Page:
Bitcoin’s staggering rise came within a hair breadth of $20,000 in November from just $1000 at the start of 2017. It has been hovering between $13,000 and $15,000 since then. The record breaking market run followed by the sharp fall in value has sparked fears of a bitcoin bubble.
Recent jitters about harsh regulation from countries such as South Korea, one of the most active markets saw bitcoin prices tumbling down to record lows in recent months.
How High Will Bitcoin Go?
Is bitcoin’s value inflated? Is it a bubble about to burst. Will bitcoin break the $17,000 upper resistance? Does it have enough gas to take it beyond $17,000?
These are the questions many anxious investors are seeking answers.
To answer these questions, we must first look at how bitcoin works and how it operates in the market.
For one, the code used to build the cryptocurrency limits the bitcoins that can ever be generated to 21 million.
The Supply Side
The number of bitcoins that can be generated through a process called mining halves every year. Ordinarily, this would well for bitcoin prices.
The limited supply and skyrocketing demand should see prices soaring indefinitely. The reality is that bitcoin does not have any intrinsic value unlike for example gold or oil. It is a highly speculative asset which has seen wild swings sometimes up to 50% in just a day, creating the noise of a bitcoin bubble.
In a record run, bitcoin quickly blasted past $5000, $10,000, $15,000 in a matter of months before retracing just when people thought it would consolidate around $17,000. So why has it failed to break the $17,000 upper resistance for so long?
CBOE’s listing of bitcoin was expected to lead to a spike in bitcoin prices and mark the entry of institutional investors. So far the introduction of bitcoin futures has not had much impact on the market.
But overall, the established financial industry was not simply prepared to take the highly volatile asset in. In fact, the Futures Industry Association complained the process of investing was moving too fast and that there was need for more regulation.
But if there is something the listing has done, it is to give bitcoin the legitimacy it has always struggled. Before entering the mainstream, the cryptocurrency was a favourite for the underground world selling drugs and engaging in other illegal activities.
2017 was the year bitcoin got out of this dark web. Even the Japanese and South Korean governments appeared to recognize it as a possible method of payment. Financial institutions took interest and soon the likes of Nasdaq wanted in.
ICO mania was at its highest with small start ups raising millions on a matter of hours. For investors, this was a reassuring indicator as to the underlying bitcoin value. All these reinforcing factors have seen bitcoin’s meteoric rise. But what happened around the $17,000 mark?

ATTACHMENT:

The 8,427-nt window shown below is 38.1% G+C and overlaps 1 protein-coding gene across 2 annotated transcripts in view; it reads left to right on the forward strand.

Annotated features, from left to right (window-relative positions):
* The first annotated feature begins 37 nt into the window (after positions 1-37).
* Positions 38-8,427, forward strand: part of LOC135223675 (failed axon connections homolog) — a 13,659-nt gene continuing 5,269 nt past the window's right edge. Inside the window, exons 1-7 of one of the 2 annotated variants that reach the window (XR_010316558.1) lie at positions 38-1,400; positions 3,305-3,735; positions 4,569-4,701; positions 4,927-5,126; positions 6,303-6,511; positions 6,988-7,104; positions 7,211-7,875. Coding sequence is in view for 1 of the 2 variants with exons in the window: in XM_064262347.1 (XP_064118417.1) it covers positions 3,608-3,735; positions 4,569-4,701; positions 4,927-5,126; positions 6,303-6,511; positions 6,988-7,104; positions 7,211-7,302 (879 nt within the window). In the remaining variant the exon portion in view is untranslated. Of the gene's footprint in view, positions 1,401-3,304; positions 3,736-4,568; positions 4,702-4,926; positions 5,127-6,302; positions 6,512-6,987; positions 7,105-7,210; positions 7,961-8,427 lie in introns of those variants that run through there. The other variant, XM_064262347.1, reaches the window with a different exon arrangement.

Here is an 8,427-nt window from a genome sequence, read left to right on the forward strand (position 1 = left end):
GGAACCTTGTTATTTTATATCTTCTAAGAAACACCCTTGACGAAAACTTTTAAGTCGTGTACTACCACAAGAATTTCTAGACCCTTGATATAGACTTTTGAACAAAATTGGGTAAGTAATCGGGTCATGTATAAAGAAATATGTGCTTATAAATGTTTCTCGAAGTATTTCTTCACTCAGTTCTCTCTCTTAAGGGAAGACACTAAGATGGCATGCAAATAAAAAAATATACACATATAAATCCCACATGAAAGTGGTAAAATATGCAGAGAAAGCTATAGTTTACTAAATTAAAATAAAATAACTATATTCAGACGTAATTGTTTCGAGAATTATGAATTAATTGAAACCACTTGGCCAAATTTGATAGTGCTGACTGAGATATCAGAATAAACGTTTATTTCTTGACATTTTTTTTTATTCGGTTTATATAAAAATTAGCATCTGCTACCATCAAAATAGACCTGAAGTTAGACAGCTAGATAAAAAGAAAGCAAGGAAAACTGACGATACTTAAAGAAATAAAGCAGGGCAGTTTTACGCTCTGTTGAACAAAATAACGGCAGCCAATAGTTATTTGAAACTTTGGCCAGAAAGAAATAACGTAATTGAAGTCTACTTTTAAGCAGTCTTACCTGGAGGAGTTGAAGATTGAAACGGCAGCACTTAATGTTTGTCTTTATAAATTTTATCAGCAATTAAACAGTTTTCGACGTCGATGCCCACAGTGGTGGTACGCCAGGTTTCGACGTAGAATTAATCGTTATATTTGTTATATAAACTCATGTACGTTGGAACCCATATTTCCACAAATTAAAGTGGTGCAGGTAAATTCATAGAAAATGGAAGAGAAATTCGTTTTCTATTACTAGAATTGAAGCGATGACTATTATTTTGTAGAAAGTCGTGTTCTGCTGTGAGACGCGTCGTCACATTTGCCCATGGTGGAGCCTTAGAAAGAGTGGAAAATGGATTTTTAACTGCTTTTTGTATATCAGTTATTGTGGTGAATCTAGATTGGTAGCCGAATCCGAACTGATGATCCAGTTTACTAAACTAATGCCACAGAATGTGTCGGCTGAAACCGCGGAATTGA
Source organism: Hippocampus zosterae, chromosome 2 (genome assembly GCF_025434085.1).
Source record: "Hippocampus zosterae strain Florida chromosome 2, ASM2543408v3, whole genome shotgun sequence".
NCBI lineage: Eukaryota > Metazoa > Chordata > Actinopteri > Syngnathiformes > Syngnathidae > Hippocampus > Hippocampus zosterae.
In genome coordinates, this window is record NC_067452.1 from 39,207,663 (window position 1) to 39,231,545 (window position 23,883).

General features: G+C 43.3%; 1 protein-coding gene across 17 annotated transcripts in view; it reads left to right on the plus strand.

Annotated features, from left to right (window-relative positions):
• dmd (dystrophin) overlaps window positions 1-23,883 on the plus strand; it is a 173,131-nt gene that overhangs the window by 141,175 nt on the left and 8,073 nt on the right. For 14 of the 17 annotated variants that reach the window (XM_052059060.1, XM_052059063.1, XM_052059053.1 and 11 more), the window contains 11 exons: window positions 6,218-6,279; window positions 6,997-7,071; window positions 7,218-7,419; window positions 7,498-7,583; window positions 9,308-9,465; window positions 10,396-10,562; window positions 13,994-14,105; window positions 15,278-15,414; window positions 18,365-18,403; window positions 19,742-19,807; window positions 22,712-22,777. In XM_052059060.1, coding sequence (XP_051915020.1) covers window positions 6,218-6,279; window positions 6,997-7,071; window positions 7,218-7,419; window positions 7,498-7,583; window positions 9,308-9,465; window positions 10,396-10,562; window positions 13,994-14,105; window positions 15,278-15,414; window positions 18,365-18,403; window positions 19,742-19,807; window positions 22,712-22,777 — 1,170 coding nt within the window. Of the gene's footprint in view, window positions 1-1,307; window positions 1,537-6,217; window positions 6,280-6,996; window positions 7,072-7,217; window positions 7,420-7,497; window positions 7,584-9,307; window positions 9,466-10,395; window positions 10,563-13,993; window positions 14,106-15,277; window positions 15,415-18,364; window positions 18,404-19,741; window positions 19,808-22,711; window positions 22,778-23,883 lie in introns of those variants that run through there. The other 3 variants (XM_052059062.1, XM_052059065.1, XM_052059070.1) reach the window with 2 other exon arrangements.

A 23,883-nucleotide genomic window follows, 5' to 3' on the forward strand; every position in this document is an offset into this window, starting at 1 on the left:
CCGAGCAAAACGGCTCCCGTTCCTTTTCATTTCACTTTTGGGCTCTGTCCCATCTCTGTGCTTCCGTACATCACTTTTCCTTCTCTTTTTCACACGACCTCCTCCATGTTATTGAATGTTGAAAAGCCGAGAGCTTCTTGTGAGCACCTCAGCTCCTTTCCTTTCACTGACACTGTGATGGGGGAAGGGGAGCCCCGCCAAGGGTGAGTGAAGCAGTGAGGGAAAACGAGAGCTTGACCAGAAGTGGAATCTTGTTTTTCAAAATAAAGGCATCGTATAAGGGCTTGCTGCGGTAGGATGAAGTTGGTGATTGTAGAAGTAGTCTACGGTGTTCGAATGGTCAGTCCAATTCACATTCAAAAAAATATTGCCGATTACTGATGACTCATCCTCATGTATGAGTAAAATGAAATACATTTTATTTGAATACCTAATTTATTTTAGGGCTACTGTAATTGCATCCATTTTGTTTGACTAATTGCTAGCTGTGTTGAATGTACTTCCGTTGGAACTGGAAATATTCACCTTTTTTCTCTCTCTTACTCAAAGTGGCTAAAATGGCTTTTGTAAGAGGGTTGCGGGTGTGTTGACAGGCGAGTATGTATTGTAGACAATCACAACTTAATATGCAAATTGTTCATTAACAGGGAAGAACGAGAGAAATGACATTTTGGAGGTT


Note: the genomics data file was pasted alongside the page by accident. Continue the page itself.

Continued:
Is bitcoin a bubble?
Anything that rises 1000% within a year is bound to raise concerns. Soon governments were getting worried about the craze. The bitcoin rush had everything to gambling and countries like China started shutting exchanges down. The US Treasury said it was watching it “very carefully.”
The bitcoin bubble, amid the rise, various theories surfaced to explain it. Others claimed well financed individuals were engaging in a pump and dump scheme to make massive profits. Others thought people were sitting on bitcoin with high expectations about its value in the future.
Massive attacks hurt Bitcoin price
Massive hacks of bitcoin exchanges such as South Korea’s Youbit and mining marketplaces like NiceHash in which millions of dollars worth of bitcoins were lost raised serious questions about the security of investments.
Confidence in the cryptocurrency has previously been shaken especially in 2014 when Mt Gox, the largest exchange then was hacked resulting in the loss of billions worth of bitcoins.
But bitcoin has almost always rebounded from such mishaps, incentivising the bitcoin bubble. Bitcoin ATMs are growing by the days and apps to buy and sell bitcoins are mushrooming. The process of taking bitcoin to the mainstream seems well underway.
Government indecision affecting the Bitcoin bubble
But the biggest threat to bitcoin’s value is indecision by governments around the world on how to treat the asset. Government crackdowns will no doubt have a serious negative effect of bitcoin prices. But its nature as a virtual currency operating in the internet makes this prospect less likely.
Nevertheless, the negative sentiment from authorities has inspired fear that bitcoin’s value might evaporate overnight. At best, governments have been ambivalent citing concerns it might be used in “fraudulent and manipulative acts and practices.”
Regulation is what bitcoin exactly needs if it is to move forward. The cryptocurrency has been particularly popular outside the financial capitals of the world.
The surge has largely been driven from third world countries and even encouraged in countries facing financial crisis like Zimbabwe.
Any further substantial rise it is argued will come from big investments; read from more developed countries. This will only come if they can be assured of the security of their investments. Once this happens, we expect the value to stabilize and attract more institutional investment.
It is also possible to see why people would want to hold on to bitcoin. Why sell bitcoin now when its price could hit $1 million in 2020?
On the flipside, investors holding substantial amounts could try to sell them and cash in. If they fail to find buyers, it could trigger a frenzy for the exit which could see its value crash.
On the other hand, a small uptick could see the march resume again. There are a lot of factors at play but true legitimacy is what the market currently needs for bitcoin to break the upper $17,000 resistance.